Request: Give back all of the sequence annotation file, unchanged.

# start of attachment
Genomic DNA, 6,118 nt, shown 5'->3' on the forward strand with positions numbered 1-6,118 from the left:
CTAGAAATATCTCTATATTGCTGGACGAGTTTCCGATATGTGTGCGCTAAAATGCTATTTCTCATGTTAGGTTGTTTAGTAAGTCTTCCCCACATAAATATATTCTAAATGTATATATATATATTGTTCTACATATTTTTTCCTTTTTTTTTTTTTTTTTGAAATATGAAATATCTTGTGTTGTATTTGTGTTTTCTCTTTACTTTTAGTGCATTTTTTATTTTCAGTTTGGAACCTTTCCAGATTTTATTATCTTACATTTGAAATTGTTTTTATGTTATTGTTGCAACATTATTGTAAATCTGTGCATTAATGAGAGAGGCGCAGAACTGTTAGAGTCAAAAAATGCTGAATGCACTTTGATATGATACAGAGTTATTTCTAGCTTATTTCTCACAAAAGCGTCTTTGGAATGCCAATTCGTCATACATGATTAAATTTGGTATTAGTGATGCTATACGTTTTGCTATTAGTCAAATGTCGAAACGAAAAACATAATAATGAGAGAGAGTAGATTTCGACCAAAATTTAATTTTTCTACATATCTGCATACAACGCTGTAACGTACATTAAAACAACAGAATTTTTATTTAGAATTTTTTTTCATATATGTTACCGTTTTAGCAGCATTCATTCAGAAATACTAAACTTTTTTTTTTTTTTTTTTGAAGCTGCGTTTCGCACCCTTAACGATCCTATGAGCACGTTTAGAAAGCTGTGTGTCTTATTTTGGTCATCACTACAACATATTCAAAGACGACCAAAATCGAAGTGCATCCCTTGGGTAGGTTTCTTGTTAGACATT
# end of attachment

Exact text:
Genomic DNA, 6,118 nt, shown 5'->3' on the forward strand with positions numbered 1-6,118 from the left:
CTAGAAATATCTCTATATTGCTGGACGAGTTTCCGATATGTGTGCGCTAAAATGCTATTTCTCATGTTAGGTTGTTTAGTAAGTCTTCCCCACATAAATATATTCTAAATGTATATATATATATTGTTCTACATATTTTTTCCTTTTTTTTTTTTTTTTTGAAATATGAAATATCTTGTGTTGTATTTGTGTTTTCTCTTTACTTTTAGTGCATTTTTTATTTTCAGTTTGGAACCTTTCCAGATTTTATTATCTTACATTTGAAATTGTTTTTATGTTATTGTTGCAACATTATTGTAAATCTGTGCATTAATGAGAGAGGCGCAGAACTGTTAGAGTCAAAAAATGCTGAATGCACTTTGATATGATACAGAGTTATTTCTAGCTTATTTCTCACAAAAGCGTCTTTGGAATGCCAATTCGTCATACATGATTAAATTTGGTATTAGTGATGCTATACGTTTTGCTATTAGTCAAATGTCGAAACGAAAAACATAATAATGAGAGAGAGTAGATTTCGACCAAAATTTAATTTTTCTACATATCTGCATACAACGCTGTAACGTACATTAAAACAACAGAATTTTTATTTAGAATTTTTTTTCATATATGTTACCGTTTTAGCAGCATTCATTCAGAAATACTAAACTTTTTTTTTTTTTTTTTTGAAGCTGCGTTTCGCACCCTTAACGATCCTATGAGCACGTTTAGAAAGCTGTGTGTCTTATTTTGGTCATCACTACAACATATTCAAAGACGACCAAAATCGAAGTGCATCCCTTGGGTAGGTTTCTTGTTAGACATT